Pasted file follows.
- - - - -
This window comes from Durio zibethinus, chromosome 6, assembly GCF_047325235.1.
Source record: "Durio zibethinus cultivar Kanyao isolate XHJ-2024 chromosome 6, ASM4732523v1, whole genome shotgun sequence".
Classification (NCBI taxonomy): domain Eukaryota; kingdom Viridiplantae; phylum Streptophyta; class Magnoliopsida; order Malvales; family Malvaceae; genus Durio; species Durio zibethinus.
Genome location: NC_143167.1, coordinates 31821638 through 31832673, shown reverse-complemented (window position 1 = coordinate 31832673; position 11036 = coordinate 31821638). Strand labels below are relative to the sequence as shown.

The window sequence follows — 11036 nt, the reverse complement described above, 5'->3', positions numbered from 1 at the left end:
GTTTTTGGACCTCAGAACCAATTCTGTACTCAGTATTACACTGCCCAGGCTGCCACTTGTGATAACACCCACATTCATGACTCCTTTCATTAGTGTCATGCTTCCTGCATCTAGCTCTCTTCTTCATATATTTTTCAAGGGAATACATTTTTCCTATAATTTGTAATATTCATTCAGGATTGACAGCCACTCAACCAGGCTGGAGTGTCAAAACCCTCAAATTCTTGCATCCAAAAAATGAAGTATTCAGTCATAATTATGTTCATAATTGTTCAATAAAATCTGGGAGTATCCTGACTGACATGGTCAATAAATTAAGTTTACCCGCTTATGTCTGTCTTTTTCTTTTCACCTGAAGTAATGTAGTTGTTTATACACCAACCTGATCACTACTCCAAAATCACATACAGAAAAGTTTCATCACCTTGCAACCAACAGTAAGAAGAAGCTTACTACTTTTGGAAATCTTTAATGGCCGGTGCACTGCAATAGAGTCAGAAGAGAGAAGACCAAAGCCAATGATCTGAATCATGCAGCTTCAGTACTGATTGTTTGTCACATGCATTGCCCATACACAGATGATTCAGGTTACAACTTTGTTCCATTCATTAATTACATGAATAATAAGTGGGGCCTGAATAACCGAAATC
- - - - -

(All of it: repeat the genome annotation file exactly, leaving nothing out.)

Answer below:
This window comes from Durio zibethinus, chromosome 6, assembly GCF_047325235.1.
Source record: "Durio zibethinus cultivar Kanyao isolate XHJ-2024 chromosome 6, ASM4732523v1, whole genome shotgun sequence".
Classification (NCBI taxonomy): domain Eukaryota; kingdom Viridiplantae; phylum Streptophyta; class Magnoliopsida; order Malvales; family Malvaceae; genus Durio; species Durio zibethinus.
Genome location: NC_143167.1, coordinates 31821638 through 31832673, shown reverse-complemented (window position 1 = coordinate 31832673; position 11036 = coordinate 31821638). Strand labels below are relative to the sequence as shown.

The window sequence follows — 11036 nt, the reverse complement described above, 5'->3', positions numbered from 1 at the left end:
GTTTTTGGACCTCAGAACCAATTCTGTACTCAGTATTACACTGCCCAGGCTGCCACTTGTGATAACACCCACATTCATGACTCCTTTCATTAGTGTCATGCTTCCTGCATCTAGCTCTCTTCTTCATATATTTTTCAAGGGAATACATTTTTCCTATAATTTGTAATATTCATTCAGGATTGACAGCCACTCAACCAGGCTGGAGTGTCAAAACCCTCAAATTCTTGCATCCAAAAAATGAAGTATTCAGTCATAATTATGTTCATAATTGTTCAATAAAATCTGGGAGTATCCTGACTGACATGGTCAATAAATTAAGTTTACCCGCTTATGTCTGTCTTTTTCTTTTCACCTGAAGTAATGTAGTTGTTTATACACCAACCTGATCACTACTCCAAAATCACATACAGAAAAGTTTCATCACCTTGCAACCAACAGTAAGAAGAAGCTTACTACTTTTGGAAATCTTTAATGGCCGGTGCACTGCAATAGAGTCAGAAGAGAGAAGACCAAAGCCAATGATCTGAATCATGCAGCTTCAGTACTGATTGTTTGTCACATGCATTGCCCATACACAGATGATTCAGGTTACAACTTTGTTCCATTCATTAATTACATGAATAATAAGTGGGGCCTGAATAACCGAAATC